Highest refresh rate (120Hz) for an OLED display on the market. Games look superb under the right lighting conditions. Unbelievably slim upper panel portion.
While ambitious in scope and stellar-looking under the right lighting, the high-refresh-rate Alienware 55 OLED Gaming Monitor demands too many compromises for its multi-kilobuck price.
OLED TVs have been all the rage in the home theater world for years now, but until the release of the $3,999 Alienware 55 OLED Gaming Monitor, no manufacturer besides Asus had released a desktop PC monitor that featured this exciting (and gorgeous) display tech. Perhaps that's for good reason. Despite games and movies both looking spectacular on this screen, we had to adjust our room environs to compensate for its low maximum brightness levels. Marathon gamers may also run into problems with OLED panel burn-in, "ghosts" of static images or menus that need to be cleared by built-in utilities. Though the Alienware 55 OLED is ambitious in scope, and unique in its combination of slimness, screen size, and refresh rate, you can find better, if not quite as big, gaming monitors out there for much less money (and one superior 65-inch one for an extra grand).
If you're going to enter the market as the first OLED gaming monitor ever made, you might as well break in big, right? The Alienware 55 OLED Gaming Display is a 55-inch 120Hz FreeSync gaming monitor that seeks to bring the ultra-dark blacks of OLED technology into the gaming dens of hardcore players and the living rooms of console casuals alike. The 3,840-by-2160-pixel ultra-high-definition 4K display uses an OLED panel, a first in the world of gaming monitors (and also, possibly, the last, but more on that in a bit).
The unit itself is exceptionally well-designed, retaining just enough of the "gaming" accents that will make gamers feel at home, while also elevating the genre to new, more elegant heights. No extreme angular edges or hardcore color schemes here; just a thin LED strip lining the back of the component housing, with a lone Alienware logo placed in the center of an off-white removable panel.
You can customize the LED strip to shine in any color you like in a number of steady and breathing patterns, as well as hooked up to Alienware's AlienFX software. AlienFX is an LED control system that syncs with any compatible game you're playing to show customized light patterns of your choosing.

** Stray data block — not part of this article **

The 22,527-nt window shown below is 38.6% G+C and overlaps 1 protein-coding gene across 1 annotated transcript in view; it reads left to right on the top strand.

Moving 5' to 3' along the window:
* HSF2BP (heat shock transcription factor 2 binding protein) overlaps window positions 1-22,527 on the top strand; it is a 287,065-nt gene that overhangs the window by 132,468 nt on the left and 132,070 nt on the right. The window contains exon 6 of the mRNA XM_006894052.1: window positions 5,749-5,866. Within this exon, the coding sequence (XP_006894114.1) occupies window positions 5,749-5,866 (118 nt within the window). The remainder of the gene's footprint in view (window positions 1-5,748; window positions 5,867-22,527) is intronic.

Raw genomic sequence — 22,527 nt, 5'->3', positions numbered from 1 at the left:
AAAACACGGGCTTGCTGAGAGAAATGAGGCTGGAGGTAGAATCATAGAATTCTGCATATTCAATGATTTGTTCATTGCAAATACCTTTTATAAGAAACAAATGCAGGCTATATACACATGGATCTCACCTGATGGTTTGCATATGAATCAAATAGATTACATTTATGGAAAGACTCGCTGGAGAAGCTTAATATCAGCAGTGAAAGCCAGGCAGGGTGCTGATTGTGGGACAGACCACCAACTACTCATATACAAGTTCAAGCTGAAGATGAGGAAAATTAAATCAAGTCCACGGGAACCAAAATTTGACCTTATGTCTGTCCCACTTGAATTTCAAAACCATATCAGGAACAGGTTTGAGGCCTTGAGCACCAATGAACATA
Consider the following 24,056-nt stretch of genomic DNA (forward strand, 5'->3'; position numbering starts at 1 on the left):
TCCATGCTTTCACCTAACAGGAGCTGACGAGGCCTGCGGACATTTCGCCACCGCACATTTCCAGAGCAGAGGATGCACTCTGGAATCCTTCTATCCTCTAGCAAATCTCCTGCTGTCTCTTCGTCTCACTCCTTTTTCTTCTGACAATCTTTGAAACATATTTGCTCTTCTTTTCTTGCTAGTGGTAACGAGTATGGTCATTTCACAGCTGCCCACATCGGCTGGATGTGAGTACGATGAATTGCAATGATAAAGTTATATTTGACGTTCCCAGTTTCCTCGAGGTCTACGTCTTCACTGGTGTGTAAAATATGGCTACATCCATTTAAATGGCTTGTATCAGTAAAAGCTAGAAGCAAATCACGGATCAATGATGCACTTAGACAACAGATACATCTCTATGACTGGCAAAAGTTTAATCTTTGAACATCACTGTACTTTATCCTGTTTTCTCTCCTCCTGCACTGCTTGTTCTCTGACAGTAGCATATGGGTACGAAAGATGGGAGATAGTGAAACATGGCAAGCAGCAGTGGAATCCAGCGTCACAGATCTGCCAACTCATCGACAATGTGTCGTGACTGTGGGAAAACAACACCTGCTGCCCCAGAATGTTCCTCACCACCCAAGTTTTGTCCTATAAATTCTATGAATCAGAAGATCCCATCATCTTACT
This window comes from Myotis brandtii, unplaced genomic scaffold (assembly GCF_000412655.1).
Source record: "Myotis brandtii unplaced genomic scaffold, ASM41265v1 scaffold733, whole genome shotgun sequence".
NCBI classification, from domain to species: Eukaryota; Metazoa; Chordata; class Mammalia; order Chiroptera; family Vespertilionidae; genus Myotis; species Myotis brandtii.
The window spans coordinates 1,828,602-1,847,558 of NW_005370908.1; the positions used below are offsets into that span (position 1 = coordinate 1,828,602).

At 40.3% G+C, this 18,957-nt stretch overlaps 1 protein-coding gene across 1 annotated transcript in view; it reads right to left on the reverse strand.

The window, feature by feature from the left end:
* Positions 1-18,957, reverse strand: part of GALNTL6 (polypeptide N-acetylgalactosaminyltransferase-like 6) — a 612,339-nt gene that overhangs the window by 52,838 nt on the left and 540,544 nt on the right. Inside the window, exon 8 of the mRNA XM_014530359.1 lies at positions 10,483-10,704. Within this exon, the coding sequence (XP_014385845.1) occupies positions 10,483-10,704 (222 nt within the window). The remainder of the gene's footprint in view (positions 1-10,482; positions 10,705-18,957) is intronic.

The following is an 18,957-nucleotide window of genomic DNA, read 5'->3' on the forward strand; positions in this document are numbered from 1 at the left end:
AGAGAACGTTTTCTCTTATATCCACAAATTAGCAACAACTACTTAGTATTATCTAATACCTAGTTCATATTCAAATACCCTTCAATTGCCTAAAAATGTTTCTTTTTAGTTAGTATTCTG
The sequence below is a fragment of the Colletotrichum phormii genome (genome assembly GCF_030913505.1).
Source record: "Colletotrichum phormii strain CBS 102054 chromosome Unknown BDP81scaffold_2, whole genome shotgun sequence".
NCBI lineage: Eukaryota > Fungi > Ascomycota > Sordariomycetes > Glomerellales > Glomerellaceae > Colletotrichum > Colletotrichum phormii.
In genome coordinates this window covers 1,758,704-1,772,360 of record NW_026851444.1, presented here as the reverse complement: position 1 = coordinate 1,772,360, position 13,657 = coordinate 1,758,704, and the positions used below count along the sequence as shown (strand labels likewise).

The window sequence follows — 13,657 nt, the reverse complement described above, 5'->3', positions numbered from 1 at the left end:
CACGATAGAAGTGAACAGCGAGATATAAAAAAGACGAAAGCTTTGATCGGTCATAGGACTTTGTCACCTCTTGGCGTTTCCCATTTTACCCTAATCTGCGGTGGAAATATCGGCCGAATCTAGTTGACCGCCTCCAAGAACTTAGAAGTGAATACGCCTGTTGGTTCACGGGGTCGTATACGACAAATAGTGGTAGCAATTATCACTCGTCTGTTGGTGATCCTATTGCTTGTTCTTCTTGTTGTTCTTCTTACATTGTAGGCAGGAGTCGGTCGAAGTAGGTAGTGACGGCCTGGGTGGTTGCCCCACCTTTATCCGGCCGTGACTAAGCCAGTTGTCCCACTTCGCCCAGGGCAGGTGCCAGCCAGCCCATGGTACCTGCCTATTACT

The monitor is held up by a single two-pronged stand that mounts to the back of the unit, in the same housing where you could also stick the display to any VESA-compatible mount. The lower part of the housing isn't too thick even at its widest point, measuring just 3.1 inches at its thickest (including the electronics housing), while the screen portion itself is extremely thin at only 5mm, a staple trait of most OLED TVs released in 2019.
The right side of the monitor and the back both have an array of port options, including one DisplayPort 1.4b input, three HDMI 2.0 inputs, four USB 3.1 ports, and a headphone jack. The two 14-watt speakers mounted at the back of the unit were surprisingly loud and rich, but you'll likely still want to use headphones or an external speaker system if you play multiplayer games in which being able to locate your opponent through the use of positional sound is critical to survival.
The Alienware 55 OLED can be controlled and calibrated either by using a joystick mounted to the back of the unit, or an included remote control. You don't get nearly as many configurable options or gaming features on this monitor as we've seen in other gaming-oriented displays, which is somewhat disappointing when you consider the immense price tag.
Standard fare like frame-rate counters and timers can be overlaid on various corners of the screen, and you can adjust and calibrate the RGB color values individually. Outside of that, however, I didn't spot much in the menus that would visibly separate the Alienware 55 OLED from a standard OLED TV.
Ever asked yourself the question, "They make so many OLED TVs, why don't they make OLED monitors?" Well, the Alienware 55 OLED is the only answer you need.
"Burn-in", as it's colloquially called, is a known issue for all panel types (even LCD), but it is most prevalent and happens faster on OLED displays than any other. Though the name implies that the pixels are being lit afire, what's really happening is that when a pixel or series of pixels display the same image for hours, weeks, or months on end, eventually those pixels will wear in faster than those around them. After they wear in on a particular image, even after that image is off the screen you might still see a slight remnant, or "ghost," of it being displayed on top of any moving content underneath those worn-in pixels. Below is an extreme example (not from the Alienware panel).
A better way to think about burn-in is with the other, less dramatic name it's known by, "image retention." And that's exactly what we experienced in our brief time with the Alienware 55 OLED.
To test burn-in, we left a laptop powering the panel, with the Windows 10 desktop on the screen, for roughly 10 hours. The Windows 10 taskbar was mounted at the bottom of the image. After 10 hours, I changed screens, and the display indeed had a hard burn-in image of the taskbar that ghosted over the images being displayed underneath.
First, I gulped and took a deep breath; this is a $4,000 panel here! But the Alienware 55 OLED comes with two different tools to combat this issue: Pixel Refresh, and Panel Refresh.
First, I tried Pixel Refresh, which takes only about two minutes to run, but it didn't help the issue in the slightest. Next up, after crossing my fingers, was Panel Refresh, which is much more involved and took roughly an hour to complete. Luckily, this second tool took. Once the process was done, I couldn't see any visible signs that the panel had retained the Windows taskbar burn-in at all.
Now, how does this apply to gamers? Take the recent release of World of Warcraft Classic, for example. On the night of release, fanatic gamers and streamers alike engaged in 16-hour, 24-hour, even 48-hour straight play sessions to level up their characters as fast as possible. And World of Warcraft is a game that has a static skill bar that sits at the bottom of your screen. If just 10 hours of a Windows taskbar was enough to burn the display in, I'd be worried what 48 hours of straight playtime would do that might not be so easily undone by Panel Refresh.